Street parties aren't strictly a royal affair
BRISTOL MP Charlotte Leslie is calling for the street party spirit of the summer of 2012 to continue, by bringing in an annual Street Party Sunday.
The MP for Bristol North West visited 25 of the street parties taking place in her constituency earlier in the summer to mark the Queen's diamond jubilee, and she was "overwhelmed by the way the street parties brought communities together".
"The street parties were particularly successful when it came to bringing together neighbours from across the generational divide," she said. "Elderly residents, who perhaps had been a little nervous of the teenagers in their street, had the chance to meet them and realise they were not in fact vindictive, but were just energetic teenagers.
"The parties brought the communities so much closer, not just on the day itself, but also in the weeks before when neighbours came together to plan the parties."
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Ms Leslie hopes an annual "excuse for a street party" each September would allow communities to continue the tradition, with the minimum of red tape.
The idea has been given support by Streets Alive, a Bristol-based organisation which works in communities to build relationships between neighbours to empower them to strengthen their community.
Bristol was dubbed the "street party capital of Britain" after residents hosted the most parties behind London during the jubilee.
The city has long been a flag bearer for organising street parties, with residents able to organise events and have roads closed for no charge.
Ms Leslie said: "During the jubilee I managed to get round 25 superb street parties across my constituency in a cup-cake fuelled weekend.
"All the parties I visited were different, with their own particular highlights; but all similar in the way they brought generations together, and introduced neighbours to each other, who often had lived within yards of each other for years but never made proper contact.
"It struck me how many people said their relationships with neighbours on their street would now be different – more looking out for each other when people are on holiday, baby- sitting or pet-sitting.
"I was also struck by how many people said they would love an excuse or reason to do something like this more often – not only when I asked them when the party was in full swing, but even weeks later when they had tackled all the clearing up.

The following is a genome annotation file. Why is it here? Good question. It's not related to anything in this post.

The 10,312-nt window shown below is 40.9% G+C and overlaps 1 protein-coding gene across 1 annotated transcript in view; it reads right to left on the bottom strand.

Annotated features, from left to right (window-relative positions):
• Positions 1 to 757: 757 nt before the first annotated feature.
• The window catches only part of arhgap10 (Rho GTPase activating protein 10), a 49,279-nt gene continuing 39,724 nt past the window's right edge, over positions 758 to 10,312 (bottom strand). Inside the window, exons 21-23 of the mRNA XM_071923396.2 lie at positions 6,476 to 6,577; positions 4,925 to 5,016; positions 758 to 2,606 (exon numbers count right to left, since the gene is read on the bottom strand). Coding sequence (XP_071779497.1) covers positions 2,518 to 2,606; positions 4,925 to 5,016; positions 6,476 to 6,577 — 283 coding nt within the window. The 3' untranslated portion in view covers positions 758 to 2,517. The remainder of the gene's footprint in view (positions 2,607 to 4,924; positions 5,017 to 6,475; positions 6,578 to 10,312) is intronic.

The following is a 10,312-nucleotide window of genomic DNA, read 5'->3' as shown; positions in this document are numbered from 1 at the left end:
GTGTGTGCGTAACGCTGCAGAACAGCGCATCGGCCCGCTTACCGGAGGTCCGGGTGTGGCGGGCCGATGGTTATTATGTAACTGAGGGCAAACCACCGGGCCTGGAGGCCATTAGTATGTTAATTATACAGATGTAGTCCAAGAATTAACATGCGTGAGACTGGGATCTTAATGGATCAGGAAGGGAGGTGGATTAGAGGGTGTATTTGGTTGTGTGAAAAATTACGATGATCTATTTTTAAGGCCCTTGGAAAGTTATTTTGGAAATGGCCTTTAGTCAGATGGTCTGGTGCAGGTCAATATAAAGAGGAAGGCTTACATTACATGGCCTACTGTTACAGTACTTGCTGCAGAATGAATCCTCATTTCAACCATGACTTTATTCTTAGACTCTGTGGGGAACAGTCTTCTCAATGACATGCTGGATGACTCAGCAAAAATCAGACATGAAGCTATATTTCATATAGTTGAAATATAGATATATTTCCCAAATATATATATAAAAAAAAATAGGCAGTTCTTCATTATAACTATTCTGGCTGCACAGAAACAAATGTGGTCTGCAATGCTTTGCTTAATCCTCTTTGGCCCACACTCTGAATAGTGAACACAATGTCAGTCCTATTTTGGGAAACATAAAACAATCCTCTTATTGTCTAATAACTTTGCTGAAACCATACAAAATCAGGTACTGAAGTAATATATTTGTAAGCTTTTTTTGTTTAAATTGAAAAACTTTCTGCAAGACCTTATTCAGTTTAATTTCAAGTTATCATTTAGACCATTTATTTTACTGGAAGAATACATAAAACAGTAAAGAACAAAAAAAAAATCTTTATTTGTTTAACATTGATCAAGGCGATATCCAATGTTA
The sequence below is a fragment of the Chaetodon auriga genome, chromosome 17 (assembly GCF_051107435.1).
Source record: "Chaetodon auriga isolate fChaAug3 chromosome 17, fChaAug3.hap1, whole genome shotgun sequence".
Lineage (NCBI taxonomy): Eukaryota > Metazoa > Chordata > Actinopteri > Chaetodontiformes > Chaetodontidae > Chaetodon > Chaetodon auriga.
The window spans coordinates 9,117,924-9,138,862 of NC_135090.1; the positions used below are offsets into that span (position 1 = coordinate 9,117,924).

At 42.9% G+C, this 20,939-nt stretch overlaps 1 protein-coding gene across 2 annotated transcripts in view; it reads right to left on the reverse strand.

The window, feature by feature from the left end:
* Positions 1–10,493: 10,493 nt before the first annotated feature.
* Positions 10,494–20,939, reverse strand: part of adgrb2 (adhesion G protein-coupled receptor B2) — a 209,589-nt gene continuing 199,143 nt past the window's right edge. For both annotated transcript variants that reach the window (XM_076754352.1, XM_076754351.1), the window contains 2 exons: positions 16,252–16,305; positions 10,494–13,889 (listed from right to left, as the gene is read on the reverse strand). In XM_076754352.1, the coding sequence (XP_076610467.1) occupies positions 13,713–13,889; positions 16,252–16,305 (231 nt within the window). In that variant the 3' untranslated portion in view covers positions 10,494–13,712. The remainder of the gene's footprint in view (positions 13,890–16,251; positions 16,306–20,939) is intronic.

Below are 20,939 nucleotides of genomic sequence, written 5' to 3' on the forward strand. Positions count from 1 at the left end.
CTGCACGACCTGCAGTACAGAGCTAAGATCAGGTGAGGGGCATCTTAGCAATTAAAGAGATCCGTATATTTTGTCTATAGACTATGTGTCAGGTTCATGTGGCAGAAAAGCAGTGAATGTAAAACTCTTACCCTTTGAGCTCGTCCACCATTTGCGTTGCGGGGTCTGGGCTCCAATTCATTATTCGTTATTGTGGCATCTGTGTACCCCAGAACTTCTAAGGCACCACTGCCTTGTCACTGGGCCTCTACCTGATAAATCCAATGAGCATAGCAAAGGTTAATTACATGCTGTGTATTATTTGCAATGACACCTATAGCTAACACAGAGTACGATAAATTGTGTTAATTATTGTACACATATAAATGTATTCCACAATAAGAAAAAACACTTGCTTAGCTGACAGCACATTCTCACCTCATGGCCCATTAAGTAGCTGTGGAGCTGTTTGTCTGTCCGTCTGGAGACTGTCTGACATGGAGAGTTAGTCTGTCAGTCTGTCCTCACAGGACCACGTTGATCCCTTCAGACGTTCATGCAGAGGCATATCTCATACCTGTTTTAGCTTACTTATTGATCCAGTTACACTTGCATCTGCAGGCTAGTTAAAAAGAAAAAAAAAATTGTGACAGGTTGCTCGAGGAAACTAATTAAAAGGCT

"Obviously, it is for communities to decide if they want to hold a party, and what sort of party it would be, but allocating a special Sunday, or weekend, every year could provide the perfect opportunity for any neighbours who want to get together, or have something to celebrate, to use this special occasion to do so.
"Those in the know suggest that the best time may be the first half of September which avoids holidays – and if recent years are anything to go by, produces good weather as soon as the schools go back.
"I'm happy to work with all to see Bristol's Street Party Sunday take off, if it's something the city wants."
Ms Leslie denied that the notion would be seen as a nebulous exercise during the height of the worst economic crisis to hit Bristol communities for more than a generation. "It is precisely when times are tough that communities need to come together more," she said.
"It may be true that street parties would once have happened more organically among communities, but because of the social changes in people's lives – especially the longer commutes people make – which make it harder for communities to socialise together.
"When you also consider the general influence of cars in streets, it is clear we do have to formalise street parties more, if only to be able to arrange closing the street to cars."
Chris Gittins, of Streets Alive, said: "This is a great idea and I hope it works for lots of people across the city.
"I hope people cling on to the feel-good factor from this summer and start to plan parties for next year.
"A Sunday in September is the perfect time for a street party – the schools are back, residents have all summer to plan it and we still hopefully have the good weather."
Ms Leslie praised Bristol City Council for leading the way on street parties and on helping residents avoid red tape. She paid special tribute to organisations like Streets Alive for their work in getting Government to scrap street party red tape and encouraged other areas to take advantage of the new changes.